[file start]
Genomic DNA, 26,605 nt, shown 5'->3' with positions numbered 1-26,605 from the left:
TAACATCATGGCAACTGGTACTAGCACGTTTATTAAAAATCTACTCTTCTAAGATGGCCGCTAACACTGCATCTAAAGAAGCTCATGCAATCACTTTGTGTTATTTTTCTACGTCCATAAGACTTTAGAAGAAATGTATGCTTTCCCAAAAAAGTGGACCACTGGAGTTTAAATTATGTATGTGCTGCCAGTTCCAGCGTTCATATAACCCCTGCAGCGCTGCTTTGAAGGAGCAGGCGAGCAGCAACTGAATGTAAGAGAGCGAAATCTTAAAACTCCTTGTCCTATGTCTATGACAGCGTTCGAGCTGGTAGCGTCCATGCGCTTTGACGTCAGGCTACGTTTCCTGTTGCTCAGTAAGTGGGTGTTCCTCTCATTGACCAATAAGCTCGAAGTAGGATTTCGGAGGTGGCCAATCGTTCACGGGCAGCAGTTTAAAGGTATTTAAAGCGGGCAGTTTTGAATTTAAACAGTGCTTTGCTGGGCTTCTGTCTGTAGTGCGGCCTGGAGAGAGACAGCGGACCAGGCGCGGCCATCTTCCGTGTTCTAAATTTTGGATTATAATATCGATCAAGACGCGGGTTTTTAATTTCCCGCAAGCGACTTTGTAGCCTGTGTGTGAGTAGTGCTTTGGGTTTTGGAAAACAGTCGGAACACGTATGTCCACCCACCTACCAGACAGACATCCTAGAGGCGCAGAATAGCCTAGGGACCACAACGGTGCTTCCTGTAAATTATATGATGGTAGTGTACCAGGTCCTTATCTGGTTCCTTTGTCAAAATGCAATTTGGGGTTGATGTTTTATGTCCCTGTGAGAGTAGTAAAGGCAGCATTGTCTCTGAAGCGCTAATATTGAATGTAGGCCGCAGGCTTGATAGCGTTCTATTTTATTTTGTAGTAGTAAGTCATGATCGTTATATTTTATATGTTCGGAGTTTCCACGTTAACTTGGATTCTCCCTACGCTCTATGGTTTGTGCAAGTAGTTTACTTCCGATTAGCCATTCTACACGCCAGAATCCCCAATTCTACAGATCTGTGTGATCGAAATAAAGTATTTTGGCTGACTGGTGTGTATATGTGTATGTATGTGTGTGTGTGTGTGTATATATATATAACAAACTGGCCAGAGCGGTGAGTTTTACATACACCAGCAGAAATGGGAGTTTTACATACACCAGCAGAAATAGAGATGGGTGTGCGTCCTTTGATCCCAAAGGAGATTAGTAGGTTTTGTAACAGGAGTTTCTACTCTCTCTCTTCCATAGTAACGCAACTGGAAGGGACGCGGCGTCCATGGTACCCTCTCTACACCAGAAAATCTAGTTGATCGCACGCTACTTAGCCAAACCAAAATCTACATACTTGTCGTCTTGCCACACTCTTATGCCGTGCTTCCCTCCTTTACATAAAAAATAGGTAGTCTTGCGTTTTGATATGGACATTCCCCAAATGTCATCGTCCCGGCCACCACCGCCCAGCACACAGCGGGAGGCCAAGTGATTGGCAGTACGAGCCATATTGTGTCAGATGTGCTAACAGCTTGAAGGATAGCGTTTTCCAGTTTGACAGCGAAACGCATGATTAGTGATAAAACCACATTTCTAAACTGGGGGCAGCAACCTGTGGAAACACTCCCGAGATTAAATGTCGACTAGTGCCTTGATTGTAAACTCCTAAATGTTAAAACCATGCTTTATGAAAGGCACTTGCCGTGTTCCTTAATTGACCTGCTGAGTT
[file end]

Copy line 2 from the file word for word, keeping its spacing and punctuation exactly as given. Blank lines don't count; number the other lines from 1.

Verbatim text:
TAACATCATGGCAACTGGTACTAGCACGTTTATTAAAAATCTACTCTTCTAAGATGGCCGCTAACACTGCATCTAAAGAAGCTCATGCAATCACTTTGTGTTATTTTTCTACGTCCATAAGACTTTAGAAGAAATGTATGCTTTCCCAAAAAAGTGGACCACTGGAGTTTAAATTATGTATGTGCTGCCAGTTCCAGCGTTCATATAACCCCTGCAGCGCTGCTTTGAAGGAGCAGGCGAGCAGCAACTGAATGTAAGAGAGCGAAATCTTAAAACTCCTTGTCCTATGTCTATGACAGCGTTCGAGCTGGTAGCGTCCATGCGCTTTGACGTCAGGCTACGTTTCCTGTTGCTCAGTAAGTGGGTGTTCCTCTCATTGACCAATAAGCTCGAAGTAGGATTTCGGAGGTGGCCAATCGTTCACGGGCAGCAGTTTAAAGGTATTTAAAGCGGGCAGTTTTGAATTTAAACAGTGCTTTGCTGGGCTTCTGTCTGTAGTGCGGCCTGGAGAGAGACAGCGGACCAGGCGCGGCCATCTTCCGTGTTCTAAATTTTGGATTATAATATCGATCAAGACGCGGGTTTTTAATTTCCCGCAAGCGACTTTGTAGCCTGTGTGTGAGTAGTGCTTTGGGTTTTGGAAAACAGTCGGAACACGTATGTCCACCCACCTACCAGACAGACATCCTAGAGGCGCAGAATAGCCTAGGGACCACAACGGTGCTTCCTGTAAATTATATGATGGTAGTGTACCAGGTCCTTATCTGGTTCCTTTGTCAAAATGCAATTTGGGGTTGATGTTTTATGTCCCTGTGAGAGTAGTAAAGGCAGCATTGTCTCTGAAGCGCTAATATTGAATGTAGGCCGCAGGCTTGATAGCGTTCTATTTTATTTTGTAGTAGTAAGTCATGATCGTTATATTTTATATGTTCGGAGTTTCCACGTTAACTTGGATTCTCCCTACGCTCTATGGTTTGTGCAAGTAGTTTACTTCCGATTAGCCATTCTACACGCCAGAATCCCCAATTCTACAGATCTGTGTGATCGAAATAAAGTATTTTGGCTGACTGGTGTGTATATGTGTATGTATGTGTGTGTGTGTGTGTATATATATATAACAAACTGGCCAGAGCGGTGAGTTTTACATACACCAGCAGAAATGGGAGTTTTACATACACCAGCAGAAATAGAGATGGGTGTGCGTCCTTTGATCCCAAAGGAGATTAGTAGGTTTTGTAACAGGAGTTTCTACTCTCTCTCTTCCATAGTAACGCAACTGGAAGGGACGCGGCGTCCATGGTACCCTCTCTACACCAGAAAATCTAGTTGATCGCACGCTACTTAGCCAAACCAAAATCTACATACTTGTCGTCTTGCCACACTCTTATGCCGTGCTTCCCTCCTTTACATAAAAAATAGGTAGTCTTGCGTTTTGATATGGACATTCCCCAAATGTCATCGTCCCGGCCACCACCGCCCAGCACACAGCGGGAGGCCAAGTGATTGGCAGTACGAGCCATATTGTGTCAGATGTGCTAACAGCTTGAAGGATAGCGTTTTCCAGTTTGACAGCGAAACGCATGATTAGTGATAAAACCACATTTCTAAACTGGGGGCAGCAACCTGTGGAAACACTCCCGAGATTAAATGTCGACTAGTGCCTTGATTGTAAACTCCTAAATGTTAAAACCATGCTTTATGAAAGGCACTTGCCGTGTTCCTTAATTGACCTGCTGAGTT